I had mentioned in a previous post that one way to become a neuroendocrine patient is to possess an anomalous brain in the setting of normal hormones (the other ways were - normal brain, anomalous hormones and anomalous brain, anomalous hormones). Here is a research study that demonstrates this idea in the context of premenstrual syndrome (PMS) from N Engl J Med. 1998 Jan 22;338(4):209-16.
PJ Schmidt et al. from the National Institute of Mental Health set out to induce a reversible chemical menopause in 40 women split into 2 groups - 20 with PMS and 20 without PMS(normal). They gave 10 PMS women and 10 normal women a drug called leuprolide, which fakes the brain/pituitary gland into thinking there is more than enough estrogen and progesterone around and thus causes the pituitary to go quiet and stop stimulating the ovaries to make estrogen and progesterone. The resulting absence of estrogen and progesterone mimics menopause. They gave the other 10 PMS women and 10 normal women a placebo. The 10 PMS women put into "menopause" with leuprolide saw a disappearence of their PMS symptoms. The 10 PMS women on placebo did not.
They then took the 10 PMS women whose PMS-symptoms went away on leuprolide and the 10 normal women on leuprolide and added back estrogen alone for 4 weeks and then progesterone alone for 4 weeks, each time concealing from the women which hormone they were on or whether they were on placebo pills. The women all rated their own symptoms and also had independent raters rate their symptoms.
Giving the PMS women on leuprolide estrogen or progesterone brought back their PMS symptoms where as giving back these hormones had no such effect on the moods of normal women on leuprolide.
The conclusion of the researchers was that women with PMS have an abnormal emotional response to normal hormone changes. This abnormal emotional response is the "anomalous brain substrate" I have previously referred to. Markers of anomalous brain substrate have been identified and consist of things such as a history of mild head trauma or mild abnormal electroencephalogram (EEG) findings, or asymmetrical reflexes on a neurological examination, a family history of major mood disorders, even left-handedness. These sorts of markers are seen with significantly greater frequency in women with agitated PMS compared to women without PMS. It is as if these conditions, or something underlying them, render the woman's brain sensitive to the emotional modulating effects of their own reproductive hormones. Even in PMS women without such overt markers, scientists are actively looking for, and have begun to find, subtle genetic and acquired influences on brain chemistry and brain circuit excitability to explain this sensitivity.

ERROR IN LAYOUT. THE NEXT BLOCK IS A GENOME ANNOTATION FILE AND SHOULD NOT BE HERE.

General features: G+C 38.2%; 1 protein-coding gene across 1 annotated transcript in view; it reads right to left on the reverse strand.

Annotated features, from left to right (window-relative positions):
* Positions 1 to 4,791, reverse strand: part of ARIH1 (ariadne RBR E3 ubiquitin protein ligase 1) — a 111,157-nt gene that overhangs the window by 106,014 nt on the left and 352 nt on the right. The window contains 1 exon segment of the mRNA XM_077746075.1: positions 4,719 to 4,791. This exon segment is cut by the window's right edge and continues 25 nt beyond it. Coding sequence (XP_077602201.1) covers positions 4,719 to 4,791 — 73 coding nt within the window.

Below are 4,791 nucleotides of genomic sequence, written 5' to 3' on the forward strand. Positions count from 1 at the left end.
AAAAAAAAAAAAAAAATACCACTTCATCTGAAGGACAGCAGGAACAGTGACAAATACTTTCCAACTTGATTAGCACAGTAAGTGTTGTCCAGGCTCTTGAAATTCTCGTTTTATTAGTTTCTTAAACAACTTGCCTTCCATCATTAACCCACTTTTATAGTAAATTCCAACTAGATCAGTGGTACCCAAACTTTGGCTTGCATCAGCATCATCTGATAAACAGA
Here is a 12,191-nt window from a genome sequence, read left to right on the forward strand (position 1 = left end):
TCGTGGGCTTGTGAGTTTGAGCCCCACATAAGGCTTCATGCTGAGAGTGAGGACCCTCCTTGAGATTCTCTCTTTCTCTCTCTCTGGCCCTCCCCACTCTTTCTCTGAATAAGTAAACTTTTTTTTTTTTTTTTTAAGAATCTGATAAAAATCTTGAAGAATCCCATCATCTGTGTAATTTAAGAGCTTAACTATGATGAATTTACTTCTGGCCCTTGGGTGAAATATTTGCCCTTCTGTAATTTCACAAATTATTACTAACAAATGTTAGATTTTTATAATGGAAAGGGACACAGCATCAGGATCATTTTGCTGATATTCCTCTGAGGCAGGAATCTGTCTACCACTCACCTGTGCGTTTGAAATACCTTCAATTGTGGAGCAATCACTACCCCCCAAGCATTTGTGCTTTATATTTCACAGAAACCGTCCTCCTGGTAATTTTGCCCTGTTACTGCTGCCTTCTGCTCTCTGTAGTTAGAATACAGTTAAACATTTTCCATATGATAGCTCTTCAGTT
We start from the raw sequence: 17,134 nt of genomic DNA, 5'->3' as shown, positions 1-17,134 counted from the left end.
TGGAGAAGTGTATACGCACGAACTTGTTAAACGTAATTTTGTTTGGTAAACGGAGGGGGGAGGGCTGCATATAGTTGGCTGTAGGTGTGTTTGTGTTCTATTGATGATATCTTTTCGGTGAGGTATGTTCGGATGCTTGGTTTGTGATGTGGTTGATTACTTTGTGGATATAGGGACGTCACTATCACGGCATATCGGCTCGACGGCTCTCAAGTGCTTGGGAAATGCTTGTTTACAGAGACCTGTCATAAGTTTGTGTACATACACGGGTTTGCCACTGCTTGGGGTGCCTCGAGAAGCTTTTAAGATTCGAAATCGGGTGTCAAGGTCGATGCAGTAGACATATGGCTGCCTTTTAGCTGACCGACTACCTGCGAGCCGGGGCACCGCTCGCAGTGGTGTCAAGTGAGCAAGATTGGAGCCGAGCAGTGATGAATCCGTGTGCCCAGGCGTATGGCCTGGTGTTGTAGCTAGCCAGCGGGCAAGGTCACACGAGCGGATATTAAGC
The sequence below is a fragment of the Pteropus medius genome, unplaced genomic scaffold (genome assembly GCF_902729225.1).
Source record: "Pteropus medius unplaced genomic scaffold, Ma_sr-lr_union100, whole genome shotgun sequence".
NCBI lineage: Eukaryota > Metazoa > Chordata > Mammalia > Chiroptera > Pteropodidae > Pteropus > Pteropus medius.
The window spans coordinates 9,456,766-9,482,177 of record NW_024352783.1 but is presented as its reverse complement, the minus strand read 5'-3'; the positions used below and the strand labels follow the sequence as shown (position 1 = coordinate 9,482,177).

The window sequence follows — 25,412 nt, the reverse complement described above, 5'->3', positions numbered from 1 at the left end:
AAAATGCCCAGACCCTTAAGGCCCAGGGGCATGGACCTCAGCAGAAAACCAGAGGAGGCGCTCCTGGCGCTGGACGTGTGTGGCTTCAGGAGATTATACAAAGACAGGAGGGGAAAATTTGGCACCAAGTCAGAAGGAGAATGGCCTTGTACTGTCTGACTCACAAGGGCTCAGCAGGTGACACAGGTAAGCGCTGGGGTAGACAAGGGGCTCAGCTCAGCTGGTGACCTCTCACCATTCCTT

My only surprise with the results of this study was the seemingly similar negative effects of estrogen and progesterone on the moods of these PMS women. In my own neuroendocrine practice I have almost universally seen estrogen and progesterone have opposite effects in women, both on the emotions of women with agitated PMS (estrogen bringing agitation and progesterone bringing calmness) and on brain cell excitability in women with seizures (estrogen pro-seizure and progesterone anti-seizure).